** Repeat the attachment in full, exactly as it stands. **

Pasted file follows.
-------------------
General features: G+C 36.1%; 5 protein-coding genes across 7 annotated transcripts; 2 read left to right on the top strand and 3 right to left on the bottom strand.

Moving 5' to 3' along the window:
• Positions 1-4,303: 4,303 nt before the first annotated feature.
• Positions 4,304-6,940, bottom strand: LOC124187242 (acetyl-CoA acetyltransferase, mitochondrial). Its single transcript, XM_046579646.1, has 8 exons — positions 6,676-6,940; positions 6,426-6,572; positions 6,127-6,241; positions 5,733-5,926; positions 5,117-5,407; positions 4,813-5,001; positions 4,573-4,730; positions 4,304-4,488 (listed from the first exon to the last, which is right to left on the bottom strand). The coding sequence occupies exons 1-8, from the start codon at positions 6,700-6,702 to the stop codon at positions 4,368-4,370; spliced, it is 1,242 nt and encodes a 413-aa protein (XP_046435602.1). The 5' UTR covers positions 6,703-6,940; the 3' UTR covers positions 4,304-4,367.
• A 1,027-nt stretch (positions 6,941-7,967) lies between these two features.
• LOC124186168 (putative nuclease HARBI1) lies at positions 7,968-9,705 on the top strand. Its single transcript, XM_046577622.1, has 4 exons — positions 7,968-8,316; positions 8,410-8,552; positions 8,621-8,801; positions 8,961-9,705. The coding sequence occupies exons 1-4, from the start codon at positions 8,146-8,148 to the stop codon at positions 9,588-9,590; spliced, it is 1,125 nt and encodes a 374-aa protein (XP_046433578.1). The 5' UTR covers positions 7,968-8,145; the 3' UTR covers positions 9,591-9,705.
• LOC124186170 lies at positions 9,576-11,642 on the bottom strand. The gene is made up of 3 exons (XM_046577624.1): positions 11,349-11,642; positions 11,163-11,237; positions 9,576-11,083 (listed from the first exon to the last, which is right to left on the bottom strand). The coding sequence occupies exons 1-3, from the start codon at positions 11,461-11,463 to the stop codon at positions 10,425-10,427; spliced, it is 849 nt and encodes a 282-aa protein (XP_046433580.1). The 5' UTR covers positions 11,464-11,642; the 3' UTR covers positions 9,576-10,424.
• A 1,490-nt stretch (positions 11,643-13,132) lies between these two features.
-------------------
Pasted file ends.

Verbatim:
General features: G+C 36.1%; 5 protein-coding genes across 7 annotated transcripts; 2 read left to right on the top strand and 3 right to left on the bottom strand.

Moving 5' to 3' along the window:
• Positions 1-4,303: 4,303 nt before the first annotated feature.
• Positions 4,304-6,940, bottom strand: LOC124187242 (acetyl-CoA acetyltransferase, mitochondrial). Its single transcript, XM_046579646.1, has 8 exons — positions 6,676-6,940; positions 6,426-6,572; positions 6,127-6,241; positions 5,733-5,926; positions 5,117-5,407; positions 4,813-5,001; positions 4,573-4,730; positions 4,304-4,488 (listed from the first exon to the last, which is right to left on the bottom strand). The coding sequence occupies exons 1-8, from the start codon at positions 6,700-6,702 to the stop codon at positions 4,368-4,370; spliced, it is 1,242 nt and encodes a 413-aa protein (XP_046435602.1). The 5' UTR covers positions 6,703-6,940; the 3' UTR covers positions 4,304-4,367.
• A 1,027-nt stretch (positions 6,941-7,967) lies between these two features.
• LOC124186168 (putative nuclease HARBI1) lies at positions 7,968-9,705 on the top strand. Its single transcript, XM_046577622.1, has 4 exons — positions 7,968-8,316; positions 8,410-8,552; positions 8,621-8,801; positions 8,961-9,705. The coding sequence occupies exons 1-4, from the start codon at positions 8,146-8,148 to the stop codon at positions 9,588-9,590; spliced, it is 1,125 nt and encodes a 374-aa protein (XP_046433578.1). The 5' UTR covers positions 7,968-8,145; the 3' UTR covers positions 9,591-9,705.
• LOC124186170 lies at positions 9,576-11,642 on the bottom strand. The gene is made up of 3 exons (XM_046577624.1): positions 11,349-11,642; positions 11,163-11,237; positions 9,576-11,083 (listed from the first exon to the last, which is right to left on the bottom strand). The coding sequence occupies exons 1-3, from the start codon at positions 11,461-11,463 to the stop codon at positions 10,425-10,427; spliced, it is 849 nt and encodes a 282-aa protein (XP_046433580.1). The 5' UTR covers positions 11,464-11,642; the 3' UTR covers positions 9,576-10,424.
• A 1,490-nt stretch (positions 11,643-13,132) lies between these two features.